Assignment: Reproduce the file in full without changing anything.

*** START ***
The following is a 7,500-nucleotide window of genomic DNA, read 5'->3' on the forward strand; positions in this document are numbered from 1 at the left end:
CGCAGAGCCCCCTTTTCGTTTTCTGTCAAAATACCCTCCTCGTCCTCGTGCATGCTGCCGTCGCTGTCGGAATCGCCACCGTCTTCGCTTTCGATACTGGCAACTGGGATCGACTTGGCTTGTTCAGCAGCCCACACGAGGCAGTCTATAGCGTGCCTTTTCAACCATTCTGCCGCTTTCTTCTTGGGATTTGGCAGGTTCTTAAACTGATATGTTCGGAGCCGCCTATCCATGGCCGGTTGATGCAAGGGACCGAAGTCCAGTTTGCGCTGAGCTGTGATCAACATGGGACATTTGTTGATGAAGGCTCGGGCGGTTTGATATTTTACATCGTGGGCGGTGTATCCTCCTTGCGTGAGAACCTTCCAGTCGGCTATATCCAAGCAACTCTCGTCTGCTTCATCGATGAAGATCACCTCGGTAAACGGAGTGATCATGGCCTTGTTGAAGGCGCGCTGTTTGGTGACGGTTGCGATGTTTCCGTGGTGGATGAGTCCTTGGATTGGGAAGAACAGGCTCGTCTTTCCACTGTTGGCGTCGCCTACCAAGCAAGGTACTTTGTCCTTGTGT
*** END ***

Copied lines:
The following is a 7,500-nucleotide window of genomic DNA, read 5'->3' on the forward strand; positions in this document are numbered from 1 at the left end:
CGCAGAGCCCCCTTTTCGTTTTCTGTCAAAATACCCTCCTCGTCCTCGTGCATGCTGCCGTCGCTGTCGGAATCGCCACCGTCTTCGCTTTCGATACTGGCAACTGGGATCGACTTGGCTTGTTCAGCAGCCCACACGAGGCAGTCTATAGCGTGCCTTTTCAACCATTCTGCCGCTTTCTTCTTGGGATTTGGCAGGTTCTTAAACTGATATGTTCGGAGCCGCCTATCCATGGCCGGTTGATGCAAGGGACCGAAGTCCAGTTTGCGCTGAGCTGTGATCAACATGGGACATTTGTTGATGAAGGCTCGGGCGGTTTGATATTTTACATCGTGGGCGGTGTATCCTCCTTGCGTGAGAACCTTCCAGTCGGCTATATCCAAGCAACTCTCGTCTGCTTCATCGATGAAGATCACCTCGGTAAACGGAGTGATCATGGCCTTGTTGAAGGCGCGCTGTTTGGTGACGGTTGCGATGTTTCCGTGGTGGATGAGTCCTTGGATTGGGAAGAACAGGCTCGTCTTTCCACTGTTGGCGTCGCCTACCAAGCAAGGTACTTTGTCCTTGTGT